Bank of England official is sounding dovish. MPC member Saunders said that if rates do rise next year, they won’t rise by much if the economy evolves as the bank forecasts and the current inflation spike is indeed temporary. He noted that the neutral level for the policy rate has fallen significantly over the past 20 years, adding “It’s not clear we would even need to get back to neutral.” Saunders comments are particularly noteworthy as he was the lone dissent at the last policy meeting in favor of reducing QE. The short sterling strip is still pricing in lift-off by mid-2022 followed by further tightening in H2 2022. Market expectations may have to be dialed down a bit if the dovish talk out of the BOE continues. Next BOE decision is September 23 and will be closely watched.

Germany reported mixed data. IP c rose 1.0% m/m vs. 0.8% expected and a revised -1.0% (was -1.3%) in June. However, September ZEW survey came in much weaker than expected. Current situation came in at 31.9 vs. 34.0 expected and 29.3 in August, while expectations came in at 26.5 vs. 30.3 expected and 40.4 in August. Germany reported July factory orders yesterday, which jumped 3.4% m/m vs. -0.7% expected and a revised 4.6% (was 4.1%) gain in June.


Japan reported mixed data. July real cash earnings rose 0.7% y/y vs. 0.6% and a revised -0.1% (was -0.4%) in June. However, household spending rose only 0.7% y/y vs. 2.4% expected and a revised -4.3% (was -5.1%) in June. So far in Q3, the economy has held up better than expected but the state of emergency may stretch into Q4 if the virus numbers don’t improve soon. Until the LDP leadership race has been settled, it appears that the long-awaited fiscal package will be delayed.

Reserve Bank of Australia left rates steady and commenced tapering but pushed back the next review. Some analysts were calling for a delay but we did not believe one was needed right now. Despite concerns about growth this quarter, Q2 GDP data last week showed the economy had stronger than expected momentum (0.7% q/q vs. 0.4 expected) as it entered the lockdowns in Q3. The new weekly QE pace of AUD4 bln will be maintained until at least mid-February rather than mid-November, as the bank said the extension was needed due to a delay in the economic recovery and increased uncertainty stemming from the most recent outbreak. Much will of course depend on how the virus numbers look then but we suspect the RBA will continue the tapering process in a measured manner.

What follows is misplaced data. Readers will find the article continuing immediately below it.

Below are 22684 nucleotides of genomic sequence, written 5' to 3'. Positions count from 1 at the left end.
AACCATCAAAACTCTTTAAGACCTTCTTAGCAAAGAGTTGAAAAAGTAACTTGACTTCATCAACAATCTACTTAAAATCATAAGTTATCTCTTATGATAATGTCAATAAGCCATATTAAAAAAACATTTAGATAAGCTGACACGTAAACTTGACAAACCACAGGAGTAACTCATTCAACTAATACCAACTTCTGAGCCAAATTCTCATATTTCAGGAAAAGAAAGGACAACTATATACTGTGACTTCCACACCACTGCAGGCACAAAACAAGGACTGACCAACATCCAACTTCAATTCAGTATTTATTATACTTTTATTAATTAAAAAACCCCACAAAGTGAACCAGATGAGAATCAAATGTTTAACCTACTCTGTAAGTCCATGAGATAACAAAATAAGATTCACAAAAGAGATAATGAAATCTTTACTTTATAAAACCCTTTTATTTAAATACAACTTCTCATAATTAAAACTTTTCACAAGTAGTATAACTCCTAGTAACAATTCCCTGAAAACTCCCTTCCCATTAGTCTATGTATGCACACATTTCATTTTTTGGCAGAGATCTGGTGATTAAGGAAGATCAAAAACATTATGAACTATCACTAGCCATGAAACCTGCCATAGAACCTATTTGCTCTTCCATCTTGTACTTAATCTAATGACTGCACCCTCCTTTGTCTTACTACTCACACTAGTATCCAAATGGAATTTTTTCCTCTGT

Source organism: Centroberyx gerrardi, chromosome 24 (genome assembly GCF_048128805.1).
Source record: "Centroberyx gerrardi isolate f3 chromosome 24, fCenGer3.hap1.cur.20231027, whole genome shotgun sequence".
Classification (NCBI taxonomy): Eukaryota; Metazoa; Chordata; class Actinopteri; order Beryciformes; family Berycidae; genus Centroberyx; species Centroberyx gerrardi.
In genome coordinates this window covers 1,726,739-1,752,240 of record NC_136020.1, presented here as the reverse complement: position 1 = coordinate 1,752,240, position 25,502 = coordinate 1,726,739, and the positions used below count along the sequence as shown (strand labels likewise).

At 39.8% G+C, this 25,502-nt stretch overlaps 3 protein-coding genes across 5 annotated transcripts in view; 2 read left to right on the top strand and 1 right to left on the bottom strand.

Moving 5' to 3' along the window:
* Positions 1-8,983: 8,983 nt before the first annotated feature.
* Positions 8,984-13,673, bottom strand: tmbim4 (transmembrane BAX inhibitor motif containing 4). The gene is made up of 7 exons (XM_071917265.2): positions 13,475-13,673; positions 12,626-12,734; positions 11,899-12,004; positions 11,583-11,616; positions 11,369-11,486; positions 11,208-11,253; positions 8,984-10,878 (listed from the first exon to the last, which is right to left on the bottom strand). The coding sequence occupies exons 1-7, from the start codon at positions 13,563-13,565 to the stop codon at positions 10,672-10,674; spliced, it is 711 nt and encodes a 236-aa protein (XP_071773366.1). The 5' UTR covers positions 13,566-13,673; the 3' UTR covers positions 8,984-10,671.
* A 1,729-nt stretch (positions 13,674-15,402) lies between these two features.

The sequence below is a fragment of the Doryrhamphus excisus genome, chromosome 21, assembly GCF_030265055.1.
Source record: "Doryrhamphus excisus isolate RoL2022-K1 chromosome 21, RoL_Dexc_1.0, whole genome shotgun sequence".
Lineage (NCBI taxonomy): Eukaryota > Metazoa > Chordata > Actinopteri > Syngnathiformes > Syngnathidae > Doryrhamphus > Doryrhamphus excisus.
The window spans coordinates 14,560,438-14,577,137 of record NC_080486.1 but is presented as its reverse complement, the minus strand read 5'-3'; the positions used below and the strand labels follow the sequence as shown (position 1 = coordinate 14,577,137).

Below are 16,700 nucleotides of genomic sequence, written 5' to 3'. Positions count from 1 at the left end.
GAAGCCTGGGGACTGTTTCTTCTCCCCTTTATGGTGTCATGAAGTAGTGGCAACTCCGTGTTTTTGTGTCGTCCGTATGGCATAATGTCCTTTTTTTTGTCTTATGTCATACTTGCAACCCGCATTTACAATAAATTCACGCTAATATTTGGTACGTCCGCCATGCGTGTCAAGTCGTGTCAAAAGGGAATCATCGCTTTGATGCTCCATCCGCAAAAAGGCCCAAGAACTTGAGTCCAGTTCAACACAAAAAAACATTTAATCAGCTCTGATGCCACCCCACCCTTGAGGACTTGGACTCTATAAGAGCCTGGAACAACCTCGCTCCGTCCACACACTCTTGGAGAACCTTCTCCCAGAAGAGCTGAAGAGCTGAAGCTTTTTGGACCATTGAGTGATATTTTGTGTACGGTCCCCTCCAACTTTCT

China’s August trade figures surprised on the upside. Exports rose sharply by 25.6% y/y, well above the 17.3% expected, while imports came in at 33.1% y/y vs 26.9% expected. Both readings accelerated from July. The data should allay concerns about a delta variant-led drag on external demand for now, but it’s hard to imagine it won’t eventually lead to a slowdown in Q4. Exports of steel and car related items were amongst the main highlights, especially semiconductors. On the import side, oil and natural gas saw especially strong demand. The trade balance improved for fifth consecutive month to $58.3 bln, well above its 5-year average of around $40 bln. While the strong trade data are welcome, we believe markets will put more weight on new money and loan data, which are out sometime over the next week. New loans are expected at CNY1.375 trln vs. CNY1.08 trln in July, while aggregate financing is expected at CNY2.80 trln vs. CNY1.06 trln in July. We fully expect another RRR cut in the coming weeks if loan growth remains sluggish.